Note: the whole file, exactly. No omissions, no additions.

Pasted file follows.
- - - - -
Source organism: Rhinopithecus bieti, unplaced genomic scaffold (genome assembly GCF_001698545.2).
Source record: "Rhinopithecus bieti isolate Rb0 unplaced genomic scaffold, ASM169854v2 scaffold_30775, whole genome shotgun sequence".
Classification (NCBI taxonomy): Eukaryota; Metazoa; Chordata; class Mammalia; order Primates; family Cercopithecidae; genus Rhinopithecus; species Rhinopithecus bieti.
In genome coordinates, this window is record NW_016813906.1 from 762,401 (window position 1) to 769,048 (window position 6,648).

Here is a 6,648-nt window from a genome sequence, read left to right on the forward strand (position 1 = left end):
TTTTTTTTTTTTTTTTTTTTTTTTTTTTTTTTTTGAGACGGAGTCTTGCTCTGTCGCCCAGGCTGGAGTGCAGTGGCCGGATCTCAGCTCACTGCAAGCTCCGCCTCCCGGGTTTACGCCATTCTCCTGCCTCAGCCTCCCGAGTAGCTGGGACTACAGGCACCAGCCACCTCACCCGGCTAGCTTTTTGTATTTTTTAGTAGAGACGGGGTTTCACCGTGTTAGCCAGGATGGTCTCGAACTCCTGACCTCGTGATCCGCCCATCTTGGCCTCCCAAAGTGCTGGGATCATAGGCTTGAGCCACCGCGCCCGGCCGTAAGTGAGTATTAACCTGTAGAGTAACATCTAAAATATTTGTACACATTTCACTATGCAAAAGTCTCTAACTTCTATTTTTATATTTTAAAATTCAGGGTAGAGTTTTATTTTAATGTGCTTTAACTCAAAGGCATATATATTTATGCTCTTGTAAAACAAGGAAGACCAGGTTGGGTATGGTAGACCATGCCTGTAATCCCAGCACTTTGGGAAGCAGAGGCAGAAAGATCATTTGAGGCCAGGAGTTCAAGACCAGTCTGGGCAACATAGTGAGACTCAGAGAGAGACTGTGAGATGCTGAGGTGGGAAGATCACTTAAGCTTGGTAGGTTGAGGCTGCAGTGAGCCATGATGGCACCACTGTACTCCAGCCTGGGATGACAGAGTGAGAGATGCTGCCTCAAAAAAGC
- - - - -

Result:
Source organism: Rhinopithecus bieti, unplaced genomic scaffold (genome assembly GCF_001698545.2).
Source record: "Rhinopithecus bieti isolate Rb0 unplaced genomic scaffold, ASM169854v2 scaffold_30775, whole genome shotgun sequence".
Classification (NCBI taxonomy): Eukaryota; Metazoa; Chordata; class Mammalia; order Primates; family Cercopithecidae; genus Rhinopithecus; species Rhinopithecus bieti.
In genome coordinates, this window is record NW_016813906.1 from 762,401 (window position 1) to 769,048 (window position 6,648).

Here is a 6,648-nt window from a genome sequence, read left to right on the forward strand (position 1 = left end):
TTTTTTTTTTTTTTTTTTTTTTTTTTTTTTTTTTGAGACGGAGTCTTGCTCTGTCGCCCAGGCTGGAGTGCAGTGGCCGGATCTCAGCTCACTGCAAGCTCCGCCTCCCGGGTTTACGCCATTCTCCTGCCTCAGCCTCCCGAGTAGCTGGGACTACAGGCACCAGCCACCTCACCCGGCTAGCTTTTTGTATTTTTTAGTAGAGACGGGGTTTCACCGTGTTAGCCAGGATGGTCTCGAACTCCTGACCTCGTGATCCGCCCATCTTGGCCTCCCAAAGTGCTGGGATCATAGGCTTGAGCCACCGCGCCCGGCCGTAAGTGAGTATTAACCTGTAGAGTAACATCTAAAATATTTGTACACATTTCACTATGCAAAAGTCTCTAACTTCTATTTTTATATTTTAAAATTCAGGGTAGAGTTTTATTTTAATGTGCTTTAACTCAAAGGCATATATATTTATGCTCTTGTAAAACAAGGAAGACCAGGTTGGGTATGGTAGACCATGCCTGTAATCCCAGCACTTTGGGAAGCAGAGGCAGAAAGATCATTTGAGGCCAGGAGTTCAAGACCAGTCTGGGCAACATAGTGAGACTCAGAGAGAGACTGTGAGATGCTGAGGTGGGAAGATCACTTAAGCTTGGTAGGTTGAGGCTGCAGTGAGCCATGATGGCACCACTGTACTCCAGCCTGGGATGACAGAGTGAGAGATGCTGCCTCAAAAAAGC